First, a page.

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December 8, 1993

Diagnosis and Treatment of Seasonal Affective Disorder

Author Affiliations

From the Section on Environmental Psychiatry, Clinical Psychobiology Branch, National Institute of Mental Health, Bethesda, Md.

JAMA. 1993;270(22):2717-2720. doi:10.1001/jama.1993.03510220073037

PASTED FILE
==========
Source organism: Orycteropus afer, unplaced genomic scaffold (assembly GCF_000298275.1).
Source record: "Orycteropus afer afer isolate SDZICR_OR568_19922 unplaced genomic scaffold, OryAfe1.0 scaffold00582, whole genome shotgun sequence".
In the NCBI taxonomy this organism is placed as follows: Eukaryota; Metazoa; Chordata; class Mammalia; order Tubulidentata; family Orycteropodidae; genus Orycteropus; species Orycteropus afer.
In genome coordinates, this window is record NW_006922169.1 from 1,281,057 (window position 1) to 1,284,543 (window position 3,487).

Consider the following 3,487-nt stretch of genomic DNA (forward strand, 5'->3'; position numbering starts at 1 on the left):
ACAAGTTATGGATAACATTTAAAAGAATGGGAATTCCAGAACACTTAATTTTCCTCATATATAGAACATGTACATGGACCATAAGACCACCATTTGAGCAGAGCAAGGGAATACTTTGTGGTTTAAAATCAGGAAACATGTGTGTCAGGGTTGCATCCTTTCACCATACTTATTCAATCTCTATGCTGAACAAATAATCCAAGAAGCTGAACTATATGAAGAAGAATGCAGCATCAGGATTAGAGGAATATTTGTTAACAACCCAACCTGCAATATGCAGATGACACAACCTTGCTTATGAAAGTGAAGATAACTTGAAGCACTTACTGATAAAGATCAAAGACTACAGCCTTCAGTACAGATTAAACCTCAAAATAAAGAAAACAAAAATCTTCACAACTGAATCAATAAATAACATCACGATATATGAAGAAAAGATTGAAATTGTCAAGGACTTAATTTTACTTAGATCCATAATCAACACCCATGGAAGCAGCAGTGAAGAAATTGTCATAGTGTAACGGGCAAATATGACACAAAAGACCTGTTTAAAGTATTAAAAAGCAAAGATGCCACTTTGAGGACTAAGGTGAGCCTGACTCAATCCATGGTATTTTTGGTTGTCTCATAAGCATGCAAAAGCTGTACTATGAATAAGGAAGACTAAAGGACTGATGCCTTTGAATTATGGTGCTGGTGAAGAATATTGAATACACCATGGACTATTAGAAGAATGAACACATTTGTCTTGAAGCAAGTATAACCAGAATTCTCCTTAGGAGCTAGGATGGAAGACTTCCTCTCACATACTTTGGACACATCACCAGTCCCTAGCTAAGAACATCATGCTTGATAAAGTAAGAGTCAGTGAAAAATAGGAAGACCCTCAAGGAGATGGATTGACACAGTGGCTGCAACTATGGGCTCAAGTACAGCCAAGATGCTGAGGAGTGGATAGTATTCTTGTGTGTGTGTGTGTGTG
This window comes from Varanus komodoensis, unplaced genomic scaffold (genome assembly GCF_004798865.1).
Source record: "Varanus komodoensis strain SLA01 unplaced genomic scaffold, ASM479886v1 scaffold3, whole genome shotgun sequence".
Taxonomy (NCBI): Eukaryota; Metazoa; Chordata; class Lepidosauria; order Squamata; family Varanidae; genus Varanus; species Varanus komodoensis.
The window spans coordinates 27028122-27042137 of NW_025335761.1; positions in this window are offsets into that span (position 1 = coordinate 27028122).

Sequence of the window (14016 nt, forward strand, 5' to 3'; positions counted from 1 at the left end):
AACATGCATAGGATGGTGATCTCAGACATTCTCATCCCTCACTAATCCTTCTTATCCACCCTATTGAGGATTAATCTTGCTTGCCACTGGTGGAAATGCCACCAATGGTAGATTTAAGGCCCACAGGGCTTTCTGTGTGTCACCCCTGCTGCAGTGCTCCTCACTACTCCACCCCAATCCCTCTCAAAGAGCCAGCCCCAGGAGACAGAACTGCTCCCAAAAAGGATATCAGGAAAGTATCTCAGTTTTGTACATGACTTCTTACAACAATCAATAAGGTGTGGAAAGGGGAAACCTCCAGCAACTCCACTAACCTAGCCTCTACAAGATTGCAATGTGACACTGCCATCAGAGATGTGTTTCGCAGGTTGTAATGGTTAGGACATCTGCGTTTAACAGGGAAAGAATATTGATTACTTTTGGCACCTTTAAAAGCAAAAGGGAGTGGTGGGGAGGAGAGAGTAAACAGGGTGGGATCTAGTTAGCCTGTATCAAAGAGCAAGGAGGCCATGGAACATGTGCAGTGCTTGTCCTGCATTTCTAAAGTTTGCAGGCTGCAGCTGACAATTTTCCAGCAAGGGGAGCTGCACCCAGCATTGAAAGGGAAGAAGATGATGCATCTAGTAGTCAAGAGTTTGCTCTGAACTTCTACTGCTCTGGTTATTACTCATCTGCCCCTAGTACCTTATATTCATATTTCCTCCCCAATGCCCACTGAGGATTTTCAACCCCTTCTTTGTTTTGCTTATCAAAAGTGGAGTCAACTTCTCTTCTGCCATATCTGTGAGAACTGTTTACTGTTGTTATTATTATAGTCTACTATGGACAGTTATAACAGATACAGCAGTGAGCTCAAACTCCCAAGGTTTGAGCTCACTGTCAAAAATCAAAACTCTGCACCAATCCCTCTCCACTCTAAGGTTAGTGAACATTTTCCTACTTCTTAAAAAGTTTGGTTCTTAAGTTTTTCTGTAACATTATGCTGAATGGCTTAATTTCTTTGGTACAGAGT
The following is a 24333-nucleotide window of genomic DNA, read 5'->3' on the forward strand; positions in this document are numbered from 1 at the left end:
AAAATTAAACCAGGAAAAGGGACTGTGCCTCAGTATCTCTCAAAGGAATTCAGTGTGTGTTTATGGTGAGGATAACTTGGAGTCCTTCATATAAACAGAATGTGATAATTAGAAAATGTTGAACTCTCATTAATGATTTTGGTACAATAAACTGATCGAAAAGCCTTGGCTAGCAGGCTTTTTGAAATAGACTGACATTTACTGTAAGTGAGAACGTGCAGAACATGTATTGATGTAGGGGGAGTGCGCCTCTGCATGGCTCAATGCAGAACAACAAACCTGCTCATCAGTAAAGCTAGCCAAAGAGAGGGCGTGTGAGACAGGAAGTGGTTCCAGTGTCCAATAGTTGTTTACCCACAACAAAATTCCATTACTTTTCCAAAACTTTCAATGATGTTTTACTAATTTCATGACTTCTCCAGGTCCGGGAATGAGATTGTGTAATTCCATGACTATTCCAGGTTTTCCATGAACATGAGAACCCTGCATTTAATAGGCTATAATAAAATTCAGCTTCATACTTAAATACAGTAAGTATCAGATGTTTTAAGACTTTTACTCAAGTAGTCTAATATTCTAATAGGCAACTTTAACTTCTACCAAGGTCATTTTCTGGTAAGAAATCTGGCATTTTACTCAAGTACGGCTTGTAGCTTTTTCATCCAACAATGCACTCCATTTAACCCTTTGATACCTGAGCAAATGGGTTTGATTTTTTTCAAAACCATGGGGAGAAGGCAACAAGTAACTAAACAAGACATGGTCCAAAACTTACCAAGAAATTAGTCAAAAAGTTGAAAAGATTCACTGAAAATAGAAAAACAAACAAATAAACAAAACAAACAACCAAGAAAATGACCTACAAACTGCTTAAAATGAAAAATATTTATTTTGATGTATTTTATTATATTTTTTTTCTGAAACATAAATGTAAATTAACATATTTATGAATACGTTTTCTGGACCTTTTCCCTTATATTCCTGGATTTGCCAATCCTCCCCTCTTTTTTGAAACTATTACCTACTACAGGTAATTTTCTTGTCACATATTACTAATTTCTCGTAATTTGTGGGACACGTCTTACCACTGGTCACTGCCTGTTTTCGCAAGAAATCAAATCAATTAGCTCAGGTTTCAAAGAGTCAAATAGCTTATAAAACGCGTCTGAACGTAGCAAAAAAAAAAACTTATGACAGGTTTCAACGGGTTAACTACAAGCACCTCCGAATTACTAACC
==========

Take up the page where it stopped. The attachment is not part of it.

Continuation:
SELECTED CASE  A 39-year-old novelist presented in October complaining of increasing fatigue and severe "writer's block." For a month she had found it increasingly hard to wake up and get going in the morning. Her energy level was low; she was unable to concentrate on her writing and had trouble meeting deadlines. She had gained 2.25 kg and had difficulty avoiding desserts and high-calorie snacks. Whenever possible, she would nap at her desk or "vegetate" in front of the television. Bills went unpaid, and laundry piled up. She felt "disgusted" at her "incompetence" and pessimistic about the future.A review of her history revealed that from her college years she had had similar difficulties, beginning in fall and winter and lasting until spring. For the last few winters, these episodes had been getting worse. During the spring, she would feel "alive again"—unusually energetic and euphoric, highly productive, and needed little